News Column

Movie guide

July 17, 2013

YellowBrix

KEY: Four stars: superior. Three stars: good. Two stars: average. One star: poor. D (drug use), L (language), N (nudity), S (sexual situations, references), V (violence). Ratings by Dann Gire, Daily Herald Film Critic, unless otherwise noted.

Picks

"Before Midnight" -- The third movie in Richard Linklater's film series about Jesse and Celine (Ethan Hawke and Julie Delpy) that takes place nine years after 2004's "Before Sunset." This film tackles heavier and more mature issues while Jesse and Celine vacation in Greece. Reviewed by Jocelyn Noveck, Associated Press. (R) L, N, S. 109 minutes. . . . 1/2

"Despicable Me 2" -- The Minions take over this fast, but dumbed- down sequel with their popular slapstick shtick. Former villain Gru (voiced by Steve Carell) helps out secret agent Lucy (Kristen Wiig) search for a stolen formula while overprotecting his adopted daughters from boys. (PG) 98 minutes. . . .

"The Heat" -- Sandra Bullock and Plainfield's Melissa McCarthy are perfect foils as a reserved FBI agent and a foul-mouthed, erratic Boston police officer who team up to find a drug dealer. Paul Feig's buddy action movie starts out cliched but turns up "The Heat" once Bullock and McCarthy hit their comedic groove. With "SNL" alum Jane Curtin. (R) L, S, V. 117 minutes. . . .

"Mud" -- A lyrical, well-acted coming-of-age tale about boys who come across a mysterious boat and its more mysterious inhabitant (Matthew McConaughey) on the Mississippi River in Arkansas. Reviewed by Ann Hornaday of The Washington Post. (PG-13) L, S, V. 130 minutes. . . . 1/2

"This is the End" -- Raunchy! Hilarious! Shocking! Six Hollywood stars are stuck in James Franco's house during the Apocalypse. Seth Rogen, Jay Baruchel, Danny McBride, Emma Watson and Jonah Hill co- star in a zany, over-the-top comedy horror tale. (R) D, L, N, S, V. 119 minutes. . . . 1/2

"Twenty Feet From Stardom" -- Hear from the voices of Darlene Love, Lisa Fischer and more in Morgan Neville's enjoyable documentary that celebrates the unheralded heroines and heroes of the music industry: background singers. Playing at the Century Theatre in Chicago. (PG-13) L, S. 89 minutes. . . . 1/2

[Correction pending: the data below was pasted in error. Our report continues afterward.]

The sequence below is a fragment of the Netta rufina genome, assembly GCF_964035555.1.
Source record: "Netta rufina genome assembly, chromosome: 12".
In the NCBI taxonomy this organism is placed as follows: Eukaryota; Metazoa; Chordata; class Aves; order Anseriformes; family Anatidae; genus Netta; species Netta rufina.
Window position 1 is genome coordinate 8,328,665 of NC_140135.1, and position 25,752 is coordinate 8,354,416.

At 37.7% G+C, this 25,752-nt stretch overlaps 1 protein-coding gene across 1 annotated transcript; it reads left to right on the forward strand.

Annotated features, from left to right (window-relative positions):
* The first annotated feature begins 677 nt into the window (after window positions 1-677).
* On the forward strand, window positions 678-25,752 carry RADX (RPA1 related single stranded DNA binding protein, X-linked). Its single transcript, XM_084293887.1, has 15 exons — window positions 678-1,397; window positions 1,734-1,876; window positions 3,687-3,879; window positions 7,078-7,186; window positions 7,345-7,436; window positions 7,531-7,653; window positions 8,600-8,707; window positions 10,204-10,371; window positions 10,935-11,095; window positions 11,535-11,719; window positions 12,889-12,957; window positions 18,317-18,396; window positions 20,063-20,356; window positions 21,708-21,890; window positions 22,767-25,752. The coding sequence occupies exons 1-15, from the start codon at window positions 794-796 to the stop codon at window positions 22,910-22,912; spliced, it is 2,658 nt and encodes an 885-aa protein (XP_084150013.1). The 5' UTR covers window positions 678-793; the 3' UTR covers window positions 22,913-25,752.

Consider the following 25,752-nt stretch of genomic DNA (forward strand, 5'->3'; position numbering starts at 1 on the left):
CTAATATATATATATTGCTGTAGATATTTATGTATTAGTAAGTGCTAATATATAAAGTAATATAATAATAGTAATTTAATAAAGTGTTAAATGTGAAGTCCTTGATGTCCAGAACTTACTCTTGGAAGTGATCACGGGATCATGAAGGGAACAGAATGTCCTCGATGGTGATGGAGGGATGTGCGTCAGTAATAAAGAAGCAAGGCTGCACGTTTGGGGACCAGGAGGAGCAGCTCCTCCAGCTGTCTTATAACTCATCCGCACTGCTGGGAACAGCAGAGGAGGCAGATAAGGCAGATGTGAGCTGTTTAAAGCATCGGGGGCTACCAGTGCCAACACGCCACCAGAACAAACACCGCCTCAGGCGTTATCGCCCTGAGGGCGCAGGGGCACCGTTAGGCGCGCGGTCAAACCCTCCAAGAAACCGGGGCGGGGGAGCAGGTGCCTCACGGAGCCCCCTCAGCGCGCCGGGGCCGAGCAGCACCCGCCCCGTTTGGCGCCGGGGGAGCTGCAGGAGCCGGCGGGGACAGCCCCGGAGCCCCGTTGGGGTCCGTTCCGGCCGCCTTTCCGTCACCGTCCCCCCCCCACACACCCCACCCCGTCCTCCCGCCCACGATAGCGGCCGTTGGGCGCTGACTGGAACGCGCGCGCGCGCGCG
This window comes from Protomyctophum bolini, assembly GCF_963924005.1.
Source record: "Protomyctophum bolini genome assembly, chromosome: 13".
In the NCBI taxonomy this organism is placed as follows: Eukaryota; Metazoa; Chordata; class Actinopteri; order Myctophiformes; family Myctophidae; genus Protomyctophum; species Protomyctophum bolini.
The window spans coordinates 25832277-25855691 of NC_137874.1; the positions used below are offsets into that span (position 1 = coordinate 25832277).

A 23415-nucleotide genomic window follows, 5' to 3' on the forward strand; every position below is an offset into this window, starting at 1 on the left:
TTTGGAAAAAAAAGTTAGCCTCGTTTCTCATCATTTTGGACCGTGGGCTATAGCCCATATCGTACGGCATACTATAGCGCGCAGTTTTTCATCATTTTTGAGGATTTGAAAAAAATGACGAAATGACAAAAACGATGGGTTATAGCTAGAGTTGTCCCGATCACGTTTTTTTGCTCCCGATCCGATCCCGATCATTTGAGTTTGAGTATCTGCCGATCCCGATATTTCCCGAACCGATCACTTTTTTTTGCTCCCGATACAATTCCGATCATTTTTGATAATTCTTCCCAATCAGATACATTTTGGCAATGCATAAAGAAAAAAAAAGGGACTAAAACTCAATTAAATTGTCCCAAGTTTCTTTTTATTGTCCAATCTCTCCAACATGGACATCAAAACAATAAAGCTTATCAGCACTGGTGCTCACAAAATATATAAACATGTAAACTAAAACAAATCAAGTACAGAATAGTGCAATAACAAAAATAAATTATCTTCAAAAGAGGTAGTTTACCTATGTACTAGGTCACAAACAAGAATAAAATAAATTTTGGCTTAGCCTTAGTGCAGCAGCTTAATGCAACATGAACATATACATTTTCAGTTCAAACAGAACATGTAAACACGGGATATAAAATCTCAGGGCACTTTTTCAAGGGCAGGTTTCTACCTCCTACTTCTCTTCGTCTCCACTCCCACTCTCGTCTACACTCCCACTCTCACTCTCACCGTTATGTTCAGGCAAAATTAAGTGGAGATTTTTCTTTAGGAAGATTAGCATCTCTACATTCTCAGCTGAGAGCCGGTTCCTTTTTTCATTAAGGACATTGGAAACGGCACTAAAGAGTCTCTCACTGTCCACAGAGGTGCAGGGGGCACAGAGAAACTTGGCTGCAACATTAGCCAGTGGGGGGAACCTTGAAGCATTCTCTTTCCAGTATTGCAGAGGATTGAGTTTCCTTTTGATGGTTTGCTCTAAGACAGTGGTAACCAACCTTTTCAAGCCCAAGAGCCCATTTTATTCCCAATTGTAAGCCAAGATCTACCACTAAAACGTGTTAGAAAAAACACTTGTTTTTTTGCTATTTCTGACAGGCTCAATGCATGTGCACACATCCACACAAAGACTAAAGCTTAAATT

"Unfinished Song" -- Sincere performances raise Paul Andrew Williams' drama about music and changing for the better above its predictability and cliches. Elizabeth (Gemma Arterton) helps prickly Arthur (Terence Stamp) cope with his wife's death. With Vanessa Redgrave. Playing at the Century Theatre in Chicago. (PG-13) S. 93 minutes. . . .

Passables

"The Internship" -- Call it "Wedding Crashers 2.0" without the fun of the original R-rated movie. Owen Wilson and the suburbs' own Vince Vaughn reunite in this good-natured comedy as unemployed salesmen who go for internships with Google and compete with younger interns for jobs. (PG-13) L, S. 119 minutes. . . 1/2

"Kevin Hart: Let Me Explain" -- Comedian Kevin Hart's concert movie of his stand-up set at Madison Square Garden, featuring his self-aware and self-deprecating humor. Reviewed by Stephanie Merry of The Washington Post. (R) L, S. 75 minutes. . . 1/2

"The Lone Ranger" -- Johnny Depp's Tonto is the best thing to come out of Gore Verbinski's overblown and misguided attempt to revamp this classic western. Tonto teams up with John Reid aka the Lone Ranger (Armie Hammer) to stop a corrupt railroad tycoon (Tom Wilkinson). With a one-legged Helena Bonham Carter. (PG-13) S, V. 149 minutes. . .

"Monsters University" -- Where's Boo? This Pixar prequel may be cute, but it's got nothing on the emotional 2001 "Monsters, Inc." Mike and Sully (voiced by Billy Crystal and John Goodman) don't start out seeing eye to eye as scare students at Monsters University. Helen Mirren and Steve Buscemi also lend their voices. (G) 110 minutes. . . 1/2

"Much Ado About Nothing" -- Joss "The Avengers" Whedon presents this brisk, modern retelling of Shakespeare's classic, but the Bard's classic prose doesn't translate well here. With Amy Acker, Alexis Denisof and Nathan Fillion as the bumbling Constable Dogberry. (PG-13) D, S. 107 minutes. . . 1/2

"Pacific Rim" -- Maybe 10-year-olds will like Guillermo del Toro's robot-vs-monster alien epic where human pilots (Charlie Hunnam, Rinko Kikuchi and Idris Elba) show as much emotion as their mechanical counterparts. Computer-generated fight scenes and destruction abound. With Charlie Day. (PG-13) L, V. 131 minutes. . .

"World War Z" -- A zombie movie without teeth. Brad Pitt stars as a retired U.N. investigator who travels the world looking for a cure to stop the zombie apocalypse. Marc Forster's exciting action flick whiffs on horror and characterization. (PG-13) V. 116 minutes. . . 1/2

Pits

"Grown Ups 2" -- Adam Sandler, Chris Rock, Kevin James and David Spade star in this silly sequel to the 2010 hit comedy "Grown Ups." (PG-13) L, N, S. 101 minutes. . 1/2

"White House Down" -- A cop with marital problems battles terrorists during a building takeover to save a loved one. Sound familiar? This "Die Hard" copycat stars Channing Tatum as John Cale, who protects the president (Jamie Foxx) from mercenaries who take over the White House. (PG-13) L, S, V. 131 minutes. . 1/2

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